In Gene Stratton Porter’s A Girl of the Limberlost, there is mother/daughter conflict at its finest or worst. A daughter is trying to save the world but her widowed mother, on a shoestring budget, won’t buy her a new dress she wants desperately. It sounds like any modern teenager who wants to go to the mall and get the latest style of shoe/dress/jeans/perfume/jewelry. Porter couldn’t write that angst without a teenager slamming a turn-of-the-century door in her face.

Mark Twain as a parent? Tom Sawyer. Huckleberry Finn. Becky Thatcher. Memorable and irascible characters. I knew Twain was a kindred parent when I read his anecdote on putting tweens in a barrel with a hole to feed them until they turn 13 and then plugging up the hole until they turn 18 and are bearable again. There is also sadness to his parenting. His only son died at 19 months. One daughter was a writer that died at twenty-four. Another daughter also wrote and was the only one to survive her parents. The fourth died young too. Putting that parenthood lens to his writing makes me wonder if he created his books’ characters because his own children didn’t survive to adulthood.

Rick Riordan is a more modern example of being a parent first and writer second. I took my tween to one of his book signings and heard Riordan speak of writing his book series with a main character that has dyslexia and ADHD. His son has dyslexia and ADHD and he wanted him to see similar book characters and want to read more.

Danielle Steele wrote seven books a year, nearly 200 romance novels –  as the mother of nine kids. There’s no way she wrote surrounded by silence. I’ve seen interviews where she says she doesn’t need much sleep. That tracks with at least half of Rilke’s plan of writing at night.

The truth is my writing is affected by having kids and being a kid. I wrote my first chapbook (even after purposefully trying to avoid the theme) about mother/daughter relationships. My mother wasn’t a writer but I do wonder what she did with her precious silent night hours.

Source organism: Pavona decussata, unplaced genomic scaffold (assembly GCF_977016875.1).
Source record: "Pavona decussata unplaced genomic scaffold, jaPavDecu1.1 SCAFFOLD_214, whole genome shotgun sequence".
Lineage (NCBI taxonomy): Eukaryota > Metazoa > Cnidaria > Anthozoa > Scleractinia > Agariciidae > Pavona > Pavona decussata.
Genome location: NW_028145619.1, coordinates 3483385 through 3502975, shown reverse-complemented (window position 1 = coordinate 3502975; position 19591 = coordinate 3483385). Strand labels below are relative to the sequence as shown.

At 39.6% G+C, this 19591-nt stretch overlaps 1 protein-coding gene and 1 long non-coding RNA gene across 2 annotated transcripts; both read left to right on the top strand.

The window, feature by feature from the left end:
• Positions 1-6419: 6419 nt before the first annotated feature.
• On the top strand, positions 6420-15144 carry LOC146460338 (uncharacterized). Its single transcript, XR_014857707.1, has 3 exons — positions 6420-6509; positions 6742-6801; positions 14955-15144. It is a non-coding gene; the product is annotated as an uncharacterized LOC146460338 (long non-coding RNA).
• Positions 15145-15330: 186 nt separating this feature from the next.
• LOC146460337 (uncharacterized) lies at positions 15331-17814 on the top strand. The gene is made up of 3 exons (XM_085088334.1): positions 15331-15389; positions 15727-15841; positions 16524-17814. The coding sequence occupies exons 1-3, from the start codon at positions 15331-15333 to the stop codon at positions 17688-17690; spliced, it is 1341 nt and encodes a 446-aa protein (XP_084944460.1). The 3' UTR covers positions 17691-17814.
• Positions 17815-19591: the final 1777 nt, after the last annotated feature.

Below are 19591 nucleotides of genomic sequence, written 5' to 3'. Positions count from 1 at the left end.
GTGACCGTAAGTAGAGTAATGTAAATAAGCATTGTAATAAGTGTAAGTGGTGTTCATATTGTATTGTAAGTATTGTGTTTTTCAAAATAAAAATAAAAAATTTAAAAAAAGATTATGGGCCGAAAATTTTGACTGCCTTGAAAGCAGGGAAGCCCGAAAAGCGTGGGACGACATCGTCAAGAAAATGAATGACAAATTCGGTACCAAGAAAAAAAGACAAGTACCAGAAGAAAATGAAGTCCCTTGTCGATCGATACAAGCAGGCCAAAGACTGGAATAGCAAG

As I move into 2022 as a parent, I don’t have a baby. I have an adult and a teenager. College application and essay-writing season is approaching. There is drama. There are tears. And different kinds of silent hours and minutes.

I propose an update to the Rilke quote for parents.

Ask yourself, must you write?

It takes some of the pressure off. There are times when spare silent moments have other purposes. There are times when we write when everything is loud, for five minutes on a Tuesday, in our heads, on CVS receipts and not at all in the collicky months. Reading further, the ending of the Rilke quote tugs at my parental and writer heartstrings.

“Then, as if no one had ever tried before, try to say what you see and feel and love and lose.”

My goal is to say and write what I see and feel and love and lose. It just so happens it’s all encompassed in the loud and silent moments of life, and in being a parent. It’s a reckoning that’s taken me two decades to be comfortable with. The truth is that I (and all the other writer slash parents) have been writing the entire loud silent sleepless waking hungry crying laughing time. All the days. None of the days. Silent days. Loud days. For five minutes. Not for five years. Somehow, I think Rilke would approve of it all: the writing and not-writing and the parenting.

Read more of Amy’s work here at Reckon:

Fiction – “Casual Savior”

<strong>Amy Cipolla Barnes</strong>
Amy Cipolla Barnes

Amy Cipolla Barnes writes short stories, flash fiction, CNF and essays that have been published at a wide range of sites including X-R-A-Y Lit, Flash Frog, Reckon Review, The Citron Review, Complete Sentence, Trampset, Spartan Lit, JMWW Journal, McSweeney’s and many others. She’s a Fractured Lit associate editor, Gone Lawn co-editor, Ruby Lit editor and also reads for Narratively, CRAFT, Taco Bell Quarterly, and The MacGuffin. Her debut chapbook Mother Figures was published in June, 2021 by ELJ Editions with a full length collection Ambrotypes forthcoming from word west in March, 2022. A Midwestern by birth, she’s a Tennessean by transplant, living there with her biggest inspirations: her kids, dogs and husband. You can find her at Twitter at @amygcb.